Google is at its best when delivering a straight answer. What the Google Answer Robot lacks in personality she makes up for with a vast array of Internet-mined information, delivering the right answers to questions about the Winter Solstice, age of Quentin Tarantino, and the status of a flight.
Though Google will also be playful at times; you can ask it to flip a coin or roll a die. The app also handled one of the contextual question sets well, providing directions to the Space Needle after I had already queried its whereabouts.
Hound is a more personable, conversational assistant
Hound’s claim to fame is how well it understands human language. It was the only app of the three to correctly understand the question, “Show me hotels in San Francisco for this weekend less than $400.”
Hound was also great at follow-up queries, like finding out if a place was open after locating it in an initial search. It’s also easy to launch another search by saying, “OK, Hound.”
Hound also handled currency conversions like a pro. I could ask for dollars to pounds, then follow it up with “how about in Euros?” without the need to restate the amount. It did this well in the scenarios thrown at it from among the test questions, but also was helpful in everyday situations that required me to find out how late some place was open or to ask for directions.
Hound also offers a little more fun, with the ability to play a game of Hangman using nothing but your voice. There's also a clever “hints” tab on a lot of searches. Hound wants you to get used to talking to it like a normal human, as the app is designed to be more interactive and conversational than Google.
But not all was perfect. No matter how slowly or loudly I pronounced, “what movies are playing tonight?” all Hound would give me was listings for Plano, Texas. I then asked for local cinemas, and it said there were none (there are two less than ten miles from me). It was rather frustrating.
While you can always chalk up the missteps to the beta tag, these problems demonstrate some clear areas where Hound will need to improve. The other hurdle is that web searches are conducted through Bing. It does the job, but Bing has that kind of aura of Internet Explorer. Results don’t feel as relevant, especially given how well Google can tie your results to your personal data.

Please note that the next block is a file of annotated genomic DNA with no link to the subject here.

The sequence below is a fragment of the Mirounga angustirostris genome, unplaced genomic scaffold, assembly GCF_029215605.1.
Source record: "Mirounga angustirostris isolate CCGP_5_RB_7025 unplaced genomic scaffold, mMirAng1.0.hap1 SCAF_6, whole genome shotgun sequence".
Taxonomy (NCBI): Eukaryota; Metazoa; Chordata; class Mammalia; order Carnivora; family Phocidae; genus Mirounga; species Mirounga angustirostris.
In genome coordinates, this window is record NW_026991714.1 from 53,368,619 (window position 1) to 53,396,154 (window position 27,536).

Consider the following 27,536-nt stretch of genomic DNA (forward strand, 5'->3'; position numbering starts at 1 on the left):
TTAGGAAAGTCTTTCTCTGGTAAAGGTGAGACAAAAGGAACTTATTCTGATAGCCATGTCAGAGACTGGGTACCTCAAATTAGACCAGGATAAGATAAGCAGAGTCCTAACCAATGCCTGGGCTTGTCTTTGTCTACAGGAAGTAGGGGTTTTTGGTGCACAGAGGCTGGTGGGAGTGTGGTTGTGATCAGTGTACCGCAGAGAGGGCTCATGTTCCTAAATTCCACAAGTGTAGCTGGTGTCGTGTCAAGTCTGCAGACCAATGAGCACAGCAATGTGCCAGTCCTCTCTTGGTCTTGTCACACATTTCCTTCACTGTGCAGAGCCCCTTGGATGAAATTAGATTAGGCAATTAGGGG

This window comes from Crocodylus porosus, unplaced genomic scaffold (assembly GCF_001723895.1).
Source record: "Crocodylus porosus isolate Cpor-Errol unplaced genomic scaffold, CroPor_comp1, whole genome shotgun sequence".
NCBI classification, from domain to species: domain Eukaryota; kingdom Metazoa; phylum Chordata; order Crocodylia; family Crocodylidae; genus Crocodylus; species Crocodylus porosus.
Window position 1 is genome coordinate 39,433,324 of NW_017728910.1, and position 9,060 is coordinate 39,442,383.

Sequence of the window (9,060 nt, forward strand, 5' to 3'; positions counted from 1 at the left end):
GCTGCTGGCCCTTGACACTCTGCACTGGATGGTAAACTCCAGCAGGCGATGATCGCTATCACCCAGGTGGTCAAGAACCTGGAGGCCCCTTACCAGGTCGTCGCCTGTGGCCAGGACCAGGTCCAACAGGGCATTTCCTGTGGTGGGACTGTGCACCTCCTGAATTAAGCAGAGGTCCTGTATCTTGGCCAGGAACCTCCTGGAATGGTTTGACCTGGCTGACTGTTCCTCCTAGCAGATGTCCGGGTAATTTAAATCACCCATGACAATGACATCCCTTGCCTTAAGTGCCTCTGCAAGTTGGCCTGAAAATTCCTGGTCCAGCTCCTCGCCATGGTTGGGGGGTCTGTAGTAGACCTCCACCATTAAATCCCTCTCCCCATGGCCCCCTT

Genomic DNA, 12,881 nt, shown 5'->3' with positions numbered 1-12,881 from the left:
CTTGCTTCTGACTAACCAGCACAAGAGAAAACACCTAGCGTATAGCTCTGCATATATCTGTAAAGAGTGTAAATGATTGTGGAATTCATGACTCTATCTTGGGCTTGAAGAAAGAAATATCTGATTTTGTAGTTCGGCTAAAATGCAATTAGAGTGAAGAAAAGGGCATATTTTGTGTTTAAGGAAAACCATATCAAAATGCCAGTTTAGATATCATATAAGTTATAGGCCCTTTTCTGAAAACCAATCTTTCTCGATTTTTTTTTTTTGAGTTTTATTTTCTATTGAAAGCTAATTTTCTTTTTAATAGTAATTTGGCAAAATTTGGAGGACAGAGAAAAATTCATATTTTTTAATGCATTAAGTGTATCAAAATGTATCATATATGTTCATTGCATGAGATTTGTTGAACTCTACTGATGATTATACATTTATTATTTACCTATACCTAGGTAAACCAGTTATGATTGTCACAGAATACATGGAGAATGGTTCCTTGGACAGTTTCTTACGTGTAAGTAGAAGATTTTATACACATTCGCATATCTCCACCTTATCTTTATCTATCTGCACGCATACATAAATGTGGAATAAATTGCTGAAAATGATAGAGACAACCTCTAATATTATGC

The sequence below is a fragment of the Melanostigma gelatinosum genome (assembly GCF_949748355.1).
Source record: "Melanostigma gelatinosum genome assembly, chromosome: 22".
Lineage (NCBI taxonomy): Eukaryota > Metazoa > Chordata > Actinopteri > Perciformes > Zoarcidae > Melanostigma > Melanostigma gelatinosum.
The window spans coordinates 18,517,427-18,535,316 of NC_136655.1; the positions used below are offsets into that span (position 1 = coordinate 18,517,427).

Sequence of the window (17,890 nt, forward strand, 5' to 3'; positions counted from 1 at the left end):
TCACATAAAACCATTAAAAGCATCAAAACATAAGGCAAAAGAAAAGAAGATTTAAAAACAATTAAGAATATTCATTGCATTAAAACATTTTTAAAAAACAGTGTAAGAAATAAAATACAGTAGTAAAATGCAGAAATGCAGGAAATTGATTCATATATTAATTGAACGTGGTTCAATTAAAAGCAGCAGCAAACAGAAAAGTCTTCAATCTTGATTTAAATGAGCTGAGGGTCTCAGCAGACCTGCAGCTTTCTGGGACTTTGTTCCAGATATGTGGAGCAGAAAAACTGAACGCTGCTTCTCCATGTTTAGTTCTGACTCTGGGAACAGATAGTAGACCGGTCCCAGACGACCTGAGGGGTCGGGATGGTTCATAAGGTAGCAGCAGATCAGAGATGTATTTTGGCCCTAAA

But Hound was the contender that showed the most promise and original features. I plan on keeping it around to see how it grows and develops, as it definitely does some functions better than Google.
Cortana shows promise, but has a lot of performance issues
Cortana’s best advantage is that the app plays well with some of the features of Android, like opening your calendar or using data from your Microsoft account to better tailor your searches.
It also goes for the personalized approach by learning your name and responding better to some casual questions like, “What’s going on today?”
When I tried that, Cortana served up some calendar appointments, while Google Now just did a basic web search. It was also good at finding relevant news, even recognizing that I might be interested in Android Wear (probably because the app was running on an Android device).
Cortana also passed the taco test, finding several nearby restaurants and and telling me how to get there and their hours. Of course, it taps into Bing services with a few drops of Yelp, so depending on your preferences that may or may not appeal to you. The interface is also very much in line with Microsoft’s other products, which have made a major push on Android recently.
My biggest issue with Cortana was its tendency to often not hear me or misunderstand the question. It also crashed a few times. While it’s expected for a Beta product to have some issues, Cortana has some ways to go before it could be a reliable daily assistant.
As it stands, the most compelling reason to use Cortana is if you’re a Windows and/or heavy Office user. I see Cortana tying deeper into these products, so you could over time have a more fluid experience with all these connected services on Android.
Voice input is the future
The heavy interest in voice assistants by these three companies tells you something: much of the future of search is about voice commands, queries, and contextual information. Services like Google Now also illustrate how search is not always just about a pulling up answers to a question anymore. Good search results take context and multiple data factors to deliver good results.
While Google still has a considerable edge on Android, both Hound and Cortana are worth trying out. Set one of them as your default search option on your Android phone and give it a thorough test by throwing as many questions at it as you can. Apps and services get better with competition, so if nothing else the future of voice search on Android looks like it will be rather healthy for some time to come.